From http://buildingsmart-tech.org/ifc/IFC2x4/rc2/html/annex/annex-e/IFC2x4-RC2_whats-new.htm

Most of you know what computational, parametric and associative design IS and what it MEANS.  Previously, Bentley had a strong product in Generative Components, and we all know about Grasshopper / Rhino.  But it appears that Autodesk is coming to the party – with a solution called DesignScript.

They have employed the man behind GenerativeComponents – Dr Robert Aish.  Apparently, this programmatic design solution has been in the works for Four Years!

It will be very interesting to see if Autodesk can capture the imagination of designers in the same way that Grasshopper has, or if they can offer some sort of realistic BIM integration quickly (like GC).

Some big claims here:
While Bentley and McNeel have managed to capture the imagination of many a young architect with their generative products, DesignScript will bring computational design to a much larger audience, one which previously embraced end-user languages like AutoLISP.
It will be interesting to see how aggressively Autodesk addresses this niche market when the product finally gets unleashed later this year.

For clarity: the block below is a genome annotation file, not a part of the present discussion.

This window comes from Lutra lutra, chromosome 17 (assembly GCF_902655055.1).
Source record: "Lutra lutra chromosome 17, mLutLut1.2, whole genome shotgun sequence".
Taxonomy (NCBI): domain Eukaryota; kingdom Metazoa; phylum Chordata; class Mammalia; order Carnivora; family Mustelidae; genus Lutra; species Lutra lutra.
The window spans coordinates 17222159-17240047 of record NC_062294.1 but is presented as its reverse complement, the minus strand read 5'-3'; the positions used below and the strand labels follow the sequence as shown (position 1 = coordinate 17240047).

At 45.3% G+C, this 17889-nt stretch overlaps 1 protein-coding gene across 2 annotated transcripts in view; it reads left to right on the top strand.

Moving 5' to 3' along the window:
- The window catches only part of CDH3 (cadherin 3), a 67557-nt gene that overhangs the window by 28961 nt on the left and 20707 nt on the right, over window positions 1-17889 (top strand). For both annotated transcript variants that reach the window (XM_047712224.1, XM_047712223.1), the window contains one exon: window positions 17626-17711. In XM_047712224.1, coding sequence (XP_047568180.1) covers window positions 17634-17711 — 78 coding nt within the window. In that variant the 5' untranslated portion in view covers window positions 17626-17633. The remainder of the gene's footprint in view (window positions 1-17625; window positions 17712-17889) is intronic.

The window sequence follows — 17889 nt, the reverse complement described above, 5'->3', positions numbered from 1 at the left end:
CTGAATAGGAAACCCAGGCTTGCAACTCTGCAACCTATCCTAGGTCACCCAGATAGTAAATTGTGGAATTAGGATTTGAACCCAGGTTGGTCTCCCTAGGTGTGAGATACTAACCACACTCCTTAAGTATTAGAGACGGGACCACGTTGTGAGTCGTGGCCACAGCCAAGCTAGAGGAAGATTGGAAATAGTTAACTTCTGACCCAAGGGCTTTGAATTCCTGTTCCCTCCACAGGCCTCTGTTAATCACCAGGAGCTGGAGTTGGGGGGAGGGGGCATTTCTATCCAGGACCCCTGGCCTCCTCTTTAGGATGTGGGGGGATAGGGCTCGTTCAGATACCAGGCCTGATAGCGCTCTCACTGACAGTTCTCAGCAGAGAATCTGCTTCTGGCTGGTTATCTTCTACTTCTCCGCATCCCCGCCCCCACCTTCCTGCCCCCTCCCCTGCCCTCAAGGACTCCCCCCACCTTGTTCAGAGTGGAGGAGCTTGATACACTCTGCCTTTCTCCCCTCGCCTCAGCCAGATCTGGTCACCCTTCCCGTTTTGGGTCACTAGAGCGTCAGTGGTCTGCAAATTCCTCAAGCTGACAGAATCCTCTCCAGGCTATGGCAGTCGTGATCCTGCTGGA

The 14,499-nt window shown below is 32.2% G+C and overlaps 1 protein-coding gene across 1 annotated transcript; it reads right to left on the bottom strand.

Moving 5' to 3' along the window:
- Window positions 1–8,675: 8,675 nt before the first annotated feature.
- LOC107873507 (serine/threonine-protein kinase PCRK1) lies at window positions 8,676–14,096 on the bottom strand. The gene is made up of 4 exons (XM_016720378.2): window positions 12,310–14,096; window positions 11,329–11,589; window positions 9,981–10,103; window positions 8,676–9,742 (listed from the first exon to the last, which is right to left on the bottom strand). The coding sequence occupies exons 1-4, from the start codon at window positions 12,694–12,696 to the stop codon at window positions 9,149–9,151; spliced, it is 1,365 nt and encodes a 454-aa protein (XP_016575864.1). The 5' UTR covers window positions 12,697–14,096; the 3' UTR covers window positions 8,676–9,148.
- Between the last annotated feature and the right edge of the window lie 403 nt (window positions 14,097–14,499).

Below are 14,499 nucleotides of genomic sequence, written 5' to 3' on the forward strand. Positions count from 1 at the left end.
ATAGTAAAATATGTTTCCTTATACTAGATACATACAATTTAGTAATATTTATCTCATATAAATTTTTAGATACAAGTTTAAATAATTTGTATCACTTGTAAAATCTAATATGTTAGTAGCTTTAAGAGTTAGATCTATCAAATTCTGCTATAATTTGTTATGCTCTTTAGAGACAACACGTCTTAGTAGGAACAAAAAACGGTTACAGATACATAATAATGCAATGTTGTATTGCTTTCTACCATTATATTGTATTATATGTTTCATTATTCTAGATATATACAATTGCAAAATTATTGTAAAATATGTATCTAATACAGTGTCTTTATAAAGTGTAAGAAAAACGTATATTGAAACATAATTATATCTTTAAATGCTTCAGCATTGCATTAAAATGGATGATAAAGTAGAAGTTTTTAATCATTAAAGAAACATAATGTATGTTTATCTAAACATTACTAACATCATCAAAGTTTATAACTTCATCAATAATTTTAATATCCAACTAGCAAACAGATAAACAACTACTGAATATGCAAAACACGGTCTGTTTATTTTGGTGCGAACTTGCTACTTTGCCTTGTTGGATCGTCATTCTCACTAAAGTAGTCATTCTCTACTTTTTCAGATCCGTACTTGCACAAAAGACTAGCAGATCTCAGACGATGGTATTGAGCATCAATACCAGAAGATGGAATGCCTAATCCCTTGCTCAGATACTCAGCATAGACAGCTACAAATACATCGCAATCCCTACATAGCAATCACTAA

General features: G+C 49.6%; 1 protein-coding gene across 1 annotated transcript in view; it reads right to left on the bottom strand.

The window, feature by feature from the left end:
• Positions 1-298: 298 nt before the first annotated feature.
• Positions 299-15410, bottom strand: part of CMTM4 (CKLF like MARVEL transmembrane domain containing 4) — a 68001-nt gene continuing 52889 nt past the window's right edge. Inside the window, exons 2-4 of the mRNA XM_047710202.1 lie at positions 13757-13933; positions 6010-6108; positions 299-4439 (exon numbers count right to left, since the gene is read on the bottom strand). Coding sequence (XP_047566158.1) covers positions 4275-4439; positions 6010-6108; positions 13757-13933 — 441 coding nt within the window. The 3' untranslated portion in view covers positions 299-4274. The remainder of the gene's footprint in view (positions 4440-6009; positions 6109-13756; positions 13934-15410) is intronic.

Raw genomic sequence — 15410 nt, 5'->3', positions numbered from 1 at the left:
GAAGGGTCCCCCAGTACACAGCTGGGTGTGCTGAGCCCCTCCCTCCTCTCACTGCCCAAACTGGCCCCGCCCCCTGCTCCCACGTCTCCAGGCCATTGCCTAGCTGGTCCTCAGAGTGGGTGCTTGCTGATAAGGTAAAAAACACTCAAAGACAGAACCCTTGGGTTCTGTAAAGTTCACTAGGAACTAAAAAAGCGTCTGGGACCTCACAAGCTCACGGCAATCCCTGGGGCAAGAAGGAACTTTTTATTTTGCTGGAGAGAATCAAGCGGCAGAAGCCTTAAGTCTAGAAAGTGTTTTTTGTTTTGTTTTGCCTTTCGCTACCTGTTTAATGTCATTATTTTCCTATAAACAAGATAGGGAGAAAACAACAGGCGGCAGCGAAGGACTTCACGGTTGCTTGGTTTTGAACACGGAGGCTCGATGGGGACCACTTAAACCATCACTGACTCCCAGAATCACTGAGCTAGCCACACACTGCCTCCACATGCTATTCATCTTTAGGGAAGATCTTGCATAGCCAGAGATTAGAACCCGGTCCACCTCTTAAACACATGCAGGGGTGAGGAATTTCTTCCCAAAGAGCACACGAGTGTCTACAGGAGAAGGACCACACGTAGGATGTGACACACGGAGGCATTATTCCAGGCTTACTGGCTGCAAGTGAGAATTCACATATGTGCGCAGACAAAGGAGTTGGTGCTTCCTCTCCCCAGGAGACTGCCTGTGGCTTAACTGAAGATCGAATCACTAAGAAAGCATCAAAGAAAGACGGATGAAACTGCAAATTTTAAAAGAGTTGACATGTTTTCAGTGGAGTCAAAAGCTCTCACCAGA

Being the godfather of both GenerativeComponents and DesignScript, Dr Aish has a pretty good idea of the capabilities of the competition and, having had carte blanche at Autodesk to start a new tool will aim to improve on what GC is capable of.

So, what is DesignScript?
Dr Aish describes DesignScript as a language which sits at the intersection of design and programming. It allows parametric and associative programmes to be easily written allowing experimentation with AutoCAD’s geometric entities.
DesignScript is intended to be used by novices and professional programmers as a production modelling tool to evaluate complex geometric models and to help design professionals make the transition to understanding programming concepts and in turn, learn more about the designs.

Read more at:
AEC Magazine – DesignScript

There is even an AU class!
This class will be the first presentation of “DesignScript”, a new Parametric and Computational Design application within AutoCAD. This application allows creative designers and engineers to directly express their design logic and use this logic to build complex design models. This class will introduce the conceptual foundations of associative, parametric, and computational design, and demonstrate how these have been incorporated as features within the DesignScript system. DesignScript takes a radical user-oriented approach to help designers and engineers make the transition from conventional direct manipulation modeling to the point where they can accurately express and execute their own design logic.

2009 video uploaded by Autodesk University:

The heads up for this post came from:
Newly forthcoming tool for creating these types of parametric models is a graphical programming language Autodesk DesignScript. Its development is in charge of Autodesk’s Dr. Robert Aish, the original author of the concept GenerativeComponents (GC).